Air pollution affects all of us, including children. In recent years, more research has been done on how air pollution affects children’s health and the results are scary.
In fact, the WHO recently published a 172 page paper on the damaging effects air pollution has on children. They started the paper by saying:
“The evidence is clear: air pollution has a devastating impact on children’s health.”
How Many Children Are Affected By Air Pollution?
Air pollution is a problem everywhere. A recent WHO study shows 93% of children globally live in environments with air pollution levels over the recommended guidelines. Even the other 7% of children are still impacted by pollution.
In fact, we recently discussed why the WHO air pollution guidelines are actually not safe and how low levels of pollution can have the biggest health consequences.
Children Are More Vulnerable to Air Pollution Than Adults
Air pollution is everywhere and affects everyone of all ages. But children are in many ways the most at risk when it comes to air pollution’s negative health effects.
- Their organs (heart, lungs, etc) are still developing
- They breathe faster than adults, resulting in breathing in more pollutants
- They may spend more time outside playing, exposing them to poor outdoor air quality levels
- children spend much time near their mothers while the latter cook with polluting fuels and devices.
- Children have a longer life expectancy than adults, so latent disease mechanisms have more time to emerge and affect their health
Air Pollution Affects Children Before Birth
Even while a baby is still in the womb, pollution can affect it’s health. In fact, there is a strong link between exposure to certain pollutants and birth defects (especially PM, SO2, NOx, O3 and CO).
In particular, studies show exposure to dangerous particulate matter (PM) increases odds of premature birth and low birth weight. There is also evidence that pollution increases the odds of stillbirth and the birth of small for gestational age (SGA) babies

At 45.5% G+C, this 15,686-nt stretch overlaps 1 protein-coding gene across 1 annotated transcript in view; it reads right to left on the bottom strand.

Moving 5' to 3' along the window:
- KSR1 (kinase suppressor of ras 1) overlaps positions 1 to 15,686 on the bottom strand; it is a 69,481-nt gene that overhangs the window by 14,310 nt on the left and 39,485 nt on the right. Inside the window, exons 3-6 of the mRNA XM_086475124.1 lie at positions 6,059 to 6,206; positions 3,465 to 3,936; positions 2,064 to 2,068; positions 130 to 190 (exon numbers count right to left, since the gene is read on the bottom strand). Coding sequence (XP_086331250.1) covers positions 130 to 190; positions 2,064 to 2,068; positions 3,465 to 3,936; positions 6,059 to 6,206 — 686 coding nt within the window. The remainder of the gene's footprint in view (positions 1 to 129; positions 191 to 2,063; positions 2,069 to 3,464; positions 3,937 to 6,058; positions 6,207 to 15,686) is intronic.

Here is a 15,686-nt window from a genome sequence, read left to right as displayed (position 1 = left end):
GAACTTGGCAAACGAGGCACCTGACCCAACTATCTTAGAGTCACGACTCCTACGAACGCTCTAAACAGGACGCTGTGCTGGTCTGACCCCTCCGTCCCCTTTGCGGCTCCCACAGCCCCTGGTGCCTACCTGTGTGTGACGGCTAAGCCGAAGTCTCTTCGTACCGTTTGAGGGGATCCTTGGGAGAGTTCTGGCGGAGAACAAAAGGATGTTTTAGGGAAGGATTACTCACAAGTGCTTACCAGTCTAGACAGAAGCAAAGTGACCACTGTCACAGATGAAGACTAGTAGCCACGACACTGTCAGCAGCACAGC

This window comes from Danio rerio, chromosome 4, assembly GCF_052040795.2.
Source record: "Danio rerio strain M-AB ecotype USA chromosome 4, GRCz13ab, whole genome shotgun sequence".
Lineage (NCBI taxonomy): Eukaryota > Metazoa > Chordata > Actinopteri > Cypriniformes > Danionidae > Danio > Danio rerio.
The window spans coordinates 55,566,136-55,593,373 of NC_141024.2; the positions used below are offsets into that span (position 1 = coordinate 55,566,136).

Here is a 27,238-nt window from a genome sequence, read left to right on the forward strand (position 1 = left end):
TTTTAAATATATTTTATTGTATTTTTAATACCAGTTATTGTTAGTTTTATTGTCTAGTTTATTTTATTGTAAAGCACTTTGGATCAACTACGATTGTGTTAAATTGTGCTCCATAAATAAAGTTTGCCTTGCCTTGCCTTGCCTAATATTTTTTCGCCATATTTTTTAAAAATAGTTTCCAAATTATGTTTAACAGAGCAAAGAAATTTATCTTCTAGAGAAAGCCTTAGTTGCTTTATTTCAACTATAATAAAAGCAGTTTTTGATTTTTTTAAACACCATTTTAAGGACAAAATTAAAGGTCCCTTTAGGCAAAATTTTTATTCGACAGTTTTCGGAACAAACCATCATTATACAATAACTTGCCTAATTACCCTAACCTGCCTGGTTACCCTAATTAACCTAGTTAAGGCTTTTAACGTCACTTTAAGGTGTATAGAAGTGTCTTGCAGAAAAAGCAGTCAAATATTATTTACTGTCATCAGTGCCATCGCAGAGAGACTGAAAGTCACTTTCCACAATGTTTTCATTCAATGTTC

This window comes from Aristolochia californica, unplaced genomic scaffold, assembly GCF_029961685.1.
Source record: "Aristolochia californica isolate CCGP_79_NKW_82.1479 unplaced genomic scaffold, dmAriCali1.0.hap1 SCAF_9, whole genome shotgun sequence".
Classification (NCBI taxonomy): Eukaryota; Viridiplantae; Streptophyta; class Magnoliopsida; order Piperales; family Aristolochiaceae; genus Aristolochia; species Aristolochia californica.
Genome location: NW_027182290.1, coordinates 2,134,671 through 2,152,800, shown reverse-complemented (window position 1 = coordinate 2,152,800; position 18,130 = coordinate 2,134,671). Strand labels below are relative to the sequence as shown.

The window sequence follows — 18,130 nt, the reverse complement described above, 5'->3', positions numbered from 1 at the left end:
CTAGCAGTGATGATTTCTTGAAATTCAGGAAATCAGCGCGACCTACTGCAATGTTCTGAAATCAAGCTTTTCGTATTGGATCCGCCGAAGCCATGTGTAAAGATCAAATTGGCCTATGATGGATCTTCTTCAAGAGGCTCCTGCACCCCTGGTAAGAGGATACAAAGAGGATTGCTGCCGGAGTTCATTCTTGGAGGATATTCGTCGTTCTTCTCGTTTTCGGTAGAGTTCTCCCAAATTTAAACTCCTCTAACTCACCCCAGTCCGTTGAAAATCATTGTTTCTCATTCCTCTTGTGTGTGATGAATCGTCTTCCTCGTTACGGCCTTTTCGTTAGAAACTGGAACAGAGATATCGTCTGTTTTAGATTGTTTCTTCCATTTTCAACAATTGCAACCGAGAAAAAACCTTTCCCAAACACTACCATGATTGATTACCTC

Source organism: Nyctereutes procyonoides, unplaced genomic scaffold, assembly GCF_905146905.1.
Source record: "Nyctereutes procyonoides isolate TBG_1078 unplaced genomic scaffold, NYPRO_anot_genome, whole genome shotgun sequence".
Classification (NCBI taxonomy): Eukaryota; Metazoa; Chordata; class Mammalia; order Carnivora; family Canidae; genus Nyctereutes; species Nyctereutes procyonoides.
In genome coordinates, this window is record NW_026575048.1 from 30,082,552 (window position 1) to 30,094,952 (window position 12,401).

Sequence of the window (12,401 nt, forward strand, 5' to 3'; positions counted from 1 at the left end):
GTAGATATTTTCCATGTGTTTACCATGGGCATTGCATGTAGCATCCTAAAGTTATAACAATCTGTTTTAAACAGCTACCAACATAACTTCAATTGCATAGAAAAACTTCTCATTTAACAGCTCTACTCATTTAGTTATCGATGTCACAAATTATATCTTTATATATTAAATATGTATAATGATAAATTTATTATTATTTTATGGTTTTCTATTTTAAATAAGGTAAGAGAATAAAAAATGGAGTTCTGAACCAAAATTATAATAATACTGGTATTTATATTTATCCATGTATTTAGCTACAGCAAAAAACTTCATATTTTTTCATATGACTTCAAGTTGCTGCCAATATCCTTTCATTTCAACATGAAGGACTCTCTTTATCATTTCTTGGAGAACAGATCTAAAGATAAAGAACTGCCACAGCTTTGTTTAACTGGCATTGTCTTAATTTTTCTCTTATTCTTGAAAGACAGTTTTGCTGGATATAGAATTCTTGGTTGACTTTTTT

Air Pollution’s Effects on Children’s Health
Air pollution is one of the largest threats to a child’s health. In fact, air pollution accounts for 1 in 10 deaths in children under five years old.
Infant mortality. As pollution levels increase, as does the odds of infant mortality, particularly from exposure to PM and toxic gases.
Neurodevelopment. Recent research suggests pollution may damage children’s cognitive abilities. Pollution may also influence the development of a variety of behavioral diseases in children, such as autism and attention deficit hyperactivity disorder (ADHD).
Childhood obesity. Studies have shown a possible link between pollution and childhood obesity. The WHO suggested air pollution increases the risks of cardiovascular and respiratory diseases, heart diseases, and some cancers, which may affect body weight. Pollution may also reduce a child’s metabolism, leading to weight gain.
Lung function. Children who grow up in more polluted environments are more likely to experience reduced lung growth. This study showed a strong correlation and was even done in California, which has relatively better air quality than much of the world.
ALRI, including pneumonia. Exposure to PM2.5 has been linked to acute lower respiratory infections (ALRI) such as pneumonia in children.
Asthma. Exposure to pollution increases a child’s risk of developing asthma, and can exacerbate the symptoms of those with asthma.
Childhood cancers. There is substantial evidence that exposure to traffic-related air pollution is associated with increased risk of childhood leukaemia. Several studies have found associations between prenatal exposure to AAP and higher risk of retinoblastomas and leukaemia in children.